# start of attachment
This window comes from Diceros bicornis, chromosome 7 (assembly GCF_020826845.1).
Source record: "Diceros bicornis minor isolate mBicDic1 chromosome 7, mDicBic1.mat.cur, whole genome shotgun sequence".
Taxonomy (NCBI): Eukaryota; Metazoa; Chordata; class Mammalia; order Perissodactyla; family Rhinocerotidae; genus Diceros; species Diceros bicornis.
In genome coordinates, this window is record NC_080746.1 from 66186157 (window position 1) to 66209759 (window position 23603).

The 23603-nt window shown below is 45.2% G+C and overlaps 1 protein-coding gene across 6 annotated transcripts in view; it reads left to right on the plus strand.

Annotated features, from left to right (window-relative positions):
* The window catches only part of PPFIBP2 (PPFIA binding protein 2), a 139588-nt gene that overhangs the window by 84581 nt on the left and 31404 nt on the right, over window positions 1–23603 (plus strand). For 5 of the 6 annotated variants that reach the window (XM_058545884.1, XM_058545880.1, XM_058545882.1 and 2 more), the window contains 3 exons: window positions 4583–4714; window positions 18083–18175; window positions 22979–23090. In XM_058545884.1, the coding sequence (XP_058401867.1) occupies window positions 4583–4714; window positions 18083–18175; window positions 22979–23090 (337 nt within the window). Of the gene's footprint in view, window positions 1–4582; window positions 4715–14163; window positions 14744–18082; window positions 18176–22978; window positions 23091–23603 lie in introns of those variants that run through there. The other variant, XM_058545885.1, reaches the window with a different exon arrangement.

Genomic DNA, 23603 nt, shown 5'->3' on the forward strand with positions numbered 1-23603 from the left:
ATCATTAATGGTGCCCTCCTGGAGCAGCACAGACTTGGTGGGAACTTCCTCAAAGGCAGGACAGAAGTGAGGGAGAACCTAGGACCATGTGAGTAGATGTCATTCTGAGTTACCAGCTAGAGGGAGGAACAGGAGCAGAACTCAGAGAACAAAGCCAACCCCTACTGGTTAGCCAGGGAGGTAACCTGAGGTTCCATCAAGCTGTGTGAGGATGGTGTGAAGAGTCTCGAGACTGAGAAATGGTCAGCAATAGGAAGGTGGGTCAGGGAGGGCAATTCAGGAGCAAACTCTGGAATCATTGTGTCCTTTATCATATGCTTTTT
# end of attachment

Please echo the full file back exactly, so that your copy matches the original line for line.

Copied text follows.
This window comes from Diceros bicornis, chromosome 7 (assembly GCF_020826845.1).
Source record: "Diceros bicornis minor isolate mBicDic1 chromosome 7, mDicBic1.mat.cur, whole genome shotgun sequence".
Taxonomy (NCBI): Eukaryota; Metazoa; Chordata; class Mammalia; order Perissodactyla; family Rhinocerotidae; genus Diceros; species Diceros bicornis.
In genome coordinates, this window is record NC_080746.1 from 66186157 (window position 1) to 66209759 (window position 23603).

The 23603-nt window shown below is 45.2% G+C and overlaps 1 protein-coding gene across 6 annotated transcripts in view; it reads left to right on the plus strand.

Annotated features, from left to right (window-relative positions):
* The window catches only part of PPFIBP2 (PPFIA binding protein 2), a 139588-nt gene that overhangs the window by 84581 nt on the left and 31404 nt on the right, over window positions 1–23603 (plus strand). For 5 of the 6 annotated variants that reach the window (XM_058545884.1, XM_058545880.1, XM_058545882.1 and 2 more), the window contains 3 exons: window positions 4583–4714; window positions 18083–18175; window positions 22979–23090. In XM_058545884.1, the coding sequence (XP_058401867.1) occupies window positions 4583–4714; window positions 18083–18175; window positions 22979–23090 (337 nt within the window). Of the gene's footprint in view, window positions 1–4582; window positions 4715–14163; window positions 14744–18082; window positions 18176–22978; window positions 23091–23603 lie in introns of those variants that run through there. The other variant, XM_058545885.1, reaches the window with a different exon arrangement.

Genomic DNA, 23603 nt, shown 5'->3' on the forward strand with positions numbered 1-23603 from the left:
ATCATTAATGGTGCCCTCCTGGAGCAGCACAGACTTGGTGGGAACTTCCTCAAAGGCAGGACAGAAGTGAGGGAGAACCTAGGACCATGTGAGTAGATGTCATTCTGAGTTACCAGCTAGAGGGAGGAACAGGAGCAGAACTCAGAGAACAAAGCCAACCCCTACTGGTTAGCCAGGGAGGTAACCTGAGGTTCCATCAAGCTGTGTGAGGATGGTGTGAAGAGTCTCGAGACTGAGAAATGGTCAGCAATAGGAAGGTGGGTCAGGGAGGGCAATTCAGGAGCAAACTCTGGAATCATTGTGTCCTTTATCATATGCTTTTT